Cupertino Mayor Hung Wei described the city as “challenging, progressing, promising, full of opportunities and evolving” as part of her first State of the City address, an annual perspective on the municipality’s outlook. Hosted last Wednesday by the Rotary Club of Cupertino and the Cupertino Chamber of Commerce, the address provided the city’s approximately 58,000 residents and other members of the public a rare opportunity to hear directly from the newly seated mayor.
The results of November’s midterm elections rewrote the political makeup of the Cupertino City Council. For the first time since 2018, the legislative body’s majority is no longer aligned with the historically anti-development community organization Better Cupertino. Mayor Wei’s speech repeatedly acknowledged the City’s challenges related to housing, reflecting the local government’s growing acceptance of its requirements to approve and build more.
Specifically, the Mayor identified the City’s late submittal of its Draft Housing Element as a proof point of the continuing difficulties the municipality faces in balancing its legal obligations under state law with divided public opinion around its land-use decisions. The address comes after lawsuits filed by housing advocates last week named the City of Cupertino and other Bay Area cities and the County as defendants in relation to a missed deadline for jurisdictions to submit compliant housing elements to the State’s Housing and Community Development Department (HCD). The Housing Element serves as a jurisdiction’s blueprint for how it intends to plan for its population’s housing needs.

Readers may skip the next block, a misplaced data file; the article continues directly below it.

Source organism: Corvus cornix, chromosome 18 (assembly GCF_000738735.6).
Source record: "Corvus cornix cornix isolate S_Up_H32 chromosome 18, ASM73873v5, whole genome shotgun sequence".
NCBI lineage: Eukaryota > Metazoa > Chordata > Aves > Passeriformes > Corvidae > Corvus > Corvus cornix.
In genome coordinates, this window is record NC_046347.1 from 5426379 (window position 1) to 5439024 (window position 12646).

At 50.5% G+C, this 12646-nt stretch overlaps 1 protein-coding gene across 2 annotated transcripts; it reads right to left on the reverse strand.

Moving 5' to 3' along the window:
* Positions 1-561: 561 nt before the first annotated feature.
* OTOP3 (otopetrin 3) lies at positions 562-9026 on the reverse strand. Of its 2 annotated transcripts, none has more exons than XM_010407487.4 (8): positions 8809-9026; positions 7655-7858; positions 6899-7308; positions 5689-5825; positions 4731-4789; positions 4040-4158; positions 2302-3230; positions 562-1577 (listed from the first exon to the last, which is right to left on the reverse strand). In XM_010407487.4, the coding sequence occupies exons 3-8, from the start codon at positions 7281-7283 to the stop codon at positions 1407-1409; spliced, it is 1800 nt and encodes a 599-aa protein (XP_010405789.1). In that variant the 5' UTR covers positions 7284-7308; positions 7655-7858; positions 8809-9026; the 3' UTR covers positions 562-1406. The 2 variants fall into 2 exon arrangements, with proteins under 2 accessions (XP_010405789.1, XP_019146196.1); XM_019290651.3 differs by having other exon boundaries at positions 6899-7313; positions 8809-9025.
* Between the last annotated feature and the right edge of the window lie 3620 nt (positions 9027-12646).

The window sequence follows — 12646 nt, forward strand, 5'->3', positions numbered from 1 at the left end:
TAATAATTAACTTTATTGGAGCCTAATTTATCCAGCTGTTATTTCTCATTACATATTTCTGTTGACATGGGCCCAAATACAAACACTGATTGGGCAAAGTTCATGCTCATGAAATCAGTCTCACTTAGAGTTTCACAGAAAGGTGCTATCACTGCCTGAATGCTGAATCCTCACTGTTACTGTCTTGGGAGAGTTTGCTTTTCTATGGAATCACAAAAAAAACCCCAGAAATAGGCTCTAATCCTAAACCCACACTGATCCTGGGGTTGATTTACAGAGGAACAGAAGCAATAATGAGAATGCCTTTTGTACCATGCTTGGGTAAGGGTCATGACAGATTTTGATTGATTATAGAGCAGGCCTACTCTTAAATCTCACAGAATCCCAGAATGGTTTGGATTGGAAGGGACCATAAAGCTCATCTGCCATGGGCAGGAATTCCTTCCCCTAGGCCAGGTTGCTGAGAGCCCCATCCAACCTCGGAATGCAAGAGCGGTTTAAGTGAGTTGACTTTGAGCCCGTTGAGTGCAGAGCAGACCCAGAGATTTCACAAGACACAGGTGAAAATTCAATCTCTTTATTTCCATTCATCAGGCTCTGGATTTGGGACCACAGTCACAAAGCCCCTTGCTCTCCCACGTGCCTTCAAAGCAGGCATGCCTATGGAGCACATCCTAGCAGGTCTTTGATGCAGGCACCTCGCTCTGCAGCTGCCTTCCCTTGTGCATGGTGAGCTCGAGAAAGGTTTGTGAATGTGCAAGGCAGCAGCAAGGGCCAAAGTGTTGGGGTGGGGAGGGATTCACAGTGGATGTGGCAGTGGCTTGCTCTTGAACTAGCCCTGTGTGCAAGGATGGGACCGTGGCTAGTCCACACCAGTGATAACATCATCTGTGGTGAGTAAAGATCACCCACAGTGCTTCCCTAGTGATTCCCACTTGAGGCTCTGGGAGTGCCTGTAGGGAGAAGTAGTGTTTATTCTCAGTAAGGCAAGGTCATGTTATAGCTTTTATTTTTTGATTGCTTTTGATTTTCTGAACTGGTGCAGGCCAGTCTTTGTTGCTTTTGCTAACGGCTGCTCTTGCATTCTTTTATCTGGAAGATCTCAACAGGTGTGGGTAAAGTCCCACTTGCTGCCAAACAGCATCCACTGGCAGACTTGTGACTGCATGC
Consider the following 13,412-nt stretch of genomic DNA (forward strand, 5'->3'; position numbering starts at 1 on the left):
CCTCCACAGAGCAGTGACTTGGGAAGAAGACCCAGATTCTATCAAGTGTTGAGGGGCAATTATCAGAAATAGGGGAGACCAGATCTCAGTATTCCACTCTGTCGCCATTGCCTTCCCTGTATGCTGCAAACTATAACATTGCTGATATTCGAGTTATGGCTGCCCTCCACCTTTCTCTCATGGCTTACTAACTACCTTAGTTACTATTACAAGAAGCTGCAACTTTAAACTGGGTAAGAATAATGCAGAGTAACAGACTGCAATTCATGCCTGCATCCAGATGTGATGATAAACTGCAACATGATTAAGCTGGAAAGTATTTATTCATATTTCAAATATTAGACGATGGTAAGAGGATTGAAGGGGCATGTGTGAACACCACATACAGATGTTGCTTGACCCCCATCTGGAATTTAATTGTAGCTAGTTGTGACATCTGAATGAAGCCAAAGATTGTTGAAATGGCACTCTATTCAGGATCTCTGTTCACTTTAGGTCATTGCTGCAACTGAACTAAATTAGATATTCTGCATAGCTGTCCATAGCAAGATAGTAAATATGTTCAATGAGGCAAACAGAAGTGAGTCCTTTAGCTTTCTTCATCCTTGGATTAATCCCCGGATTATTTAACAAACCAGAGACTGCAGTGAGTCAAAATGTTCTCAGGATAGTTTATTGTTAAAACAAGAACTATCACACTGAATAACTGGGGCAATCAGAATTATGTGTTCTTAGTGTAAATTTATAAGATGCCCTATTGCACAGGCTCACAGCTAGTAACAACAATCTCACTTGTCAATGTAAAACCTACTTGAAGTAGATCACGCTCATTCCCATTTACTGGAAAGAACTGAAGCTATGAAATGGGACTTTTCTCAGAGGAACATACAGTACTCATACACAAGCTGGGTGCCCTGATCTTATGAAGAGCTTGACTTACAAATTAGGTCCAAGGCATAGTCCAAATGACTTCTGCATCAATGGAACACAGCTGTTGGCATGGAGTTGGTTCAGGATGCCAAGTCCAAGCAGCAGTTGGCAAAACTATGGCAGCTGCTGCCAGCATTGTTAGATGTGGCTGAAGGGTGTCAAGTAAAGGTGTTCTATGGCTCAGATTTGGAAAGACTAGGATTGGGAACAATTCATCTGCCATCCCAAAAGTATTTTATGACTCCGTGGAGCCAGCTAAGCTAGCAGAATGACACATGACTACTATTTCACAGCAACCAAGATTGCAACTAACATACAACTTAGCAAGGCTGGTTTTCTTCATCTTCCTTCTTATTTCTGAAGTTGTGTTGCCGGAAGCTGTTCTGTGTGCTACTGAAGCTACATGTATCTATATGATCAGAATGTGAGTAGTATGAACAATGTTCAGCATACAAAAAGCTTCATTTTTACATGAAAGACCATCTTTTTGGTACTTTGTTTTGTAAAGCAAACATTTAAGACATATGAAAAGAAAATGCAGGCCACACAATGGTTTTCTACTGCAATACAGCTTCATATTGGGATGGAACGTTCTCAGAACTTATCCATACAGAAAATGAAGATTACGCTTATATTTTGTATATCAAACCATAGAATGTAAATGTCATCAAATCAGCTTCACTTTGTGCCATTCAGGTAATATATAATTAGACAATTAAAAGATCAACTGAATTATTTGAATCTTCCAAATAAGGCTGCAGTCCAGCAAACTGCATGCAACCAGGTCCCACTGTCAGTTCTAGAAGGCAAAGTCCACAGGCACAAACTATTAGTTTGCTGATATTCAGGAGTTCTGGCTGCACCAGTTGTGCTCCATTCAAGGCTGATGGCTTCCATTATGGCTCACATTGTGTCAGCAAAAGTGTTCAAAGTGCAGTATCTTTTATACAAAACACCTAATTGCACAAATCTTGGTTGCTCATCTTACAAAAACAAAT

Since being sued earlier this month, the City has submitted its Draft Housing Element. Mayor Wei noted in her remarks that, as HCD’s review of the City’s submittal proceeds, Cupertino remains “expeditiously committed to moving an ambitious housing element forward.”
Other challenges noted in the Mayor’s speech include the City’s pending response to a December 2022 report from the Santa Clara County Civil Grand Jury related to City Councilmember misconduct that allegedly created “a difficult work environment” and “a culture of distrust” within the workplace. Mayor Wei confirmed that the City will respond to that report no later than March 20, 2023.
The Mayor expressed that the City’s top priorities include repairing its aging facilities and parks, increasing public safety, and implementing a Vision Zero traffic plan. A complete recording of the speech was made available by the City of Cupertino here.